Jesus spoke things they had never heard before and he claimed to have the right and the authority to correct what he felt was “wrong” with the Law, no wonder they got so upset with him, right? I mean, “No ordinary person would dare to claim to take and overturn that which up to his coming had been regarded as the eternal word of God.” Scandalous.
“Jesus took the highest wisdom of men and corrected it, because he was who he was.” Jesus took the standard and changed it, he raised the bar and let his followers know then that things were going to change. The lukewarm, milk toast faith they had been living was over, it was time to get serious.
Open your pew bible to Matthew 5:21, page 4 in the New Testament.
Concerning Anger, Jesus said: “You have heard that it was said to those of ancient times, ‘You shall not murder’; and ‘whoever murders shall be liable to judgment.’ We recognize this from Exodus 20:13. This was the Law. We are not to murder one another. Then Jesus says, that’s not good enough. “I say to you that if you are angry with a brother or sister, you will be liable to judgment; and if you insult a brother or sister, you will be liable to the council; and if you say, ‘You fool,’ you will be liable to the hell of fire.”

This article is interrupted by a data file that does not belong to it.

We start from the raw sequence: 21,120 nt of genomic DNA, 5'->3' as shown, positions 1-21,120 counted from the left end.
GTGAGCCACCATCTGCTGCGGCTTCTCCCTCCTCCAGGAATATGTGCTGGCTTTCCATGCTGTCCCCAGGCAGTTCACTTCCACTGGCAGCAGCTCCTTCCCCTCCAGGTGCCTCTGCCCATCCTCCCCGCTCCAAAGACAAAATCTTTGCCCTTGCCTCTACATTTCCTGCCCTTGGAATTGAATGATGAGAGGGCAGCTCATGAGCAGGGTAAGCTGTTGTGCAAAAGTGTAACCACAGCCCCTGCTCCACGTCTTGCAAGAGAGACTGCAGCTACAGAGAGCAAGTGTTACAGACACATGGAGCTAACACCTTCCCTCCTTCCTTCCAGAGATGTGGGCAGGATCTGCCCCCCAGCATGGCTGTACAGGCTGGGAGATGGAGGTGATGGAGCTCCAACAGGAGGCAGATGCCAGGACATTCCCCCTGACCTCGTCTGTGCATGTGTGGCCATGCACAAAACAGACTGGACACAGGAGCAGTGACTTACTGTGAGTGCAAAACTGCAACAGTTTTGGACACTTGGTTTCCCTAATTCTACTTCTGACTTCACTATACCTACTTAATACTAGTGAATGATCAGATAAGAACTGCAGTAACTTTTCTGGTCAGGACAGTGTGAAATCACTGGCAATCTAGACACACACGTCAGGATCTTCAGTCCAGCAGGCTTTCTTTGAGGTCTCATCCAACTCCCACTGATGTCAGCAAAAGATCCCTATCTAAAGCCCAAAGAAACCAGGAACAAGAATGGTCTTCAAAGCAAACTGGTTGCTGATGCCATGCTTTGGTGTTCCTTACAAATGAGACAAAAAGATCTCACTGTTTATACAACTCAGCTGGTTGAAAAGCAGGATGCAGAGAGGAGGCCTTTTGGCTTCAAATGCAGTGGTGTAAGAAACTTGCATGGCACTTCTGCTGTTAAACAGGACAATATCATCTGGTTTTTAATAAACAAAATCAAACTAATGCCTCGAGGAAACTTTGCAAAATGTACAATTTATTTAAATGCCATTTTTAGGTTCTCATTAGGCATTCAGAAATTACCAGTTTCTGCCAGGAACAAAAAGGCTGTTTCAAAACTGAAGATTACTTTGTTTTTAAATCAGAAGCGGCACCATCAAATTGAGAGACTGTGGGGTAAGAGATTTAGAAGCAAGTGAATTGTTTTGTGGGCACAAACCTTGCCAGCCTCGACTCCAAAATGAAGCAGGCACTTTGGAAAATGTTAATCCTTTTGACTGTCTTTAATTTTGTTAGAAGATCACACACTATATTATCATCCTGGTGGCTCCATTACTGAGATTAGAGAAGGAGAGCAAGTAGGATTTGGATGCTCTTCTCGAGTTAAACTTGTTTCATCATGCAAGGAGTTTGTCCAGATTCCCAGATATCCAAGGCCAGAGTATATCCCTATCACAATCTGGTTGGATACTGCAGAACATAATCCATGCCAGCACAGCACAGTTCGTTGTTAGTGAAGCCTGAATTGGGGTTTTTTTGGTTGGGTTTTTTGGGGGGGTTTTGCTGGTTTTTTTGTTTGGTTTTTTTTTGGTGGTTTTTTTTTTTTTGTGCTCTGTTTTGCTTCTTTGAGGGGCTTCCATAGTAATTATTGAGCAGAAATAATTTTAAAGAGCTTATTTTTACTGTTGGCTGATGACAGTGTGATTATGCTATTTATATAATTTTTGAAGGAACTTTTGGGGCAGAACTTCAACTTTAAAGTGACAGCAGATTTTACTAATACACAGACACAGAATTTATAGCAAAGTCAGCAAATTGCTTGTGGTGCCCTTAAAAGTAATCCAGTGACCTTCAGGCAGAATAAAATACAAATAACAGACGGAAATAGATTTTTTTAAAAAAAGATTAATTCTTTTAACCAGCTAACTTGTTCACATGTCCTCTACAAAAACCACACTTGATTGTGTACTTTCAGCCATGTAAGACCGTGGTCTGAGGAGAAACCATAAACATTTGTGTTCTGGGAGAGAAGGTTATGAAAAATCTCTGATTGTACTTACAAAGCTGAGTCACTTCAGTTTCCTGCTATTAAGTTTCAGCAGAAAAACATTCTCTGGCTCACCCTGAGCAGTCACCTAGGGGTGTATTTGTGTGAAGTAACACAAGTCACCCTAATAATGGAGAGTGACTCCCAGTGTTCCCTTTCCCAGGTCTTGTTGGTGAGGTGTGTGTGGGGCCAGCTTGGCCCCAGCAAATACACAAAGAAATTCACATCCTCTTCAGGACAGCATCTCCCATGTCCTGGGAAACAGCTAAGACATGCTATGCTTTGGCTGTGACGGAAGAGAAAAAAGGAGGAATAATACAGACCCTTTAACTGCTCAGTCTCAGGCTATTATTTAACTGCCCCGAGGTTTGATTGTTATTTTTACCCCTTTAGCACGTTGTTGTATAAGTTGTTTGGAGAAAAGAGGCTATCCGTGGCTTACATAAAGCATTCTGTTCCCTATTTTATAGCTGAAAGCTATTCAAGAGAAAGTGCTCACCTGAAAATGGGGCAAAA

What?! I can’t even get angry? “Jesus condemns all selfish anger. The bible is clear that anger is forbidden. James 1:20 says, “The anger of man does not work the righteousness of God.” Paul orders his people in Colossians 3:8 to put off all “anger, wrath, malice, slander. Jesus forbids forever the anger which broods, the anger which will not forget, the anger which refuses to be pacified, the anger which seeks revenge. If we are to obey Jesus, all anger must be banished from life, especially that anger which lingers too long.”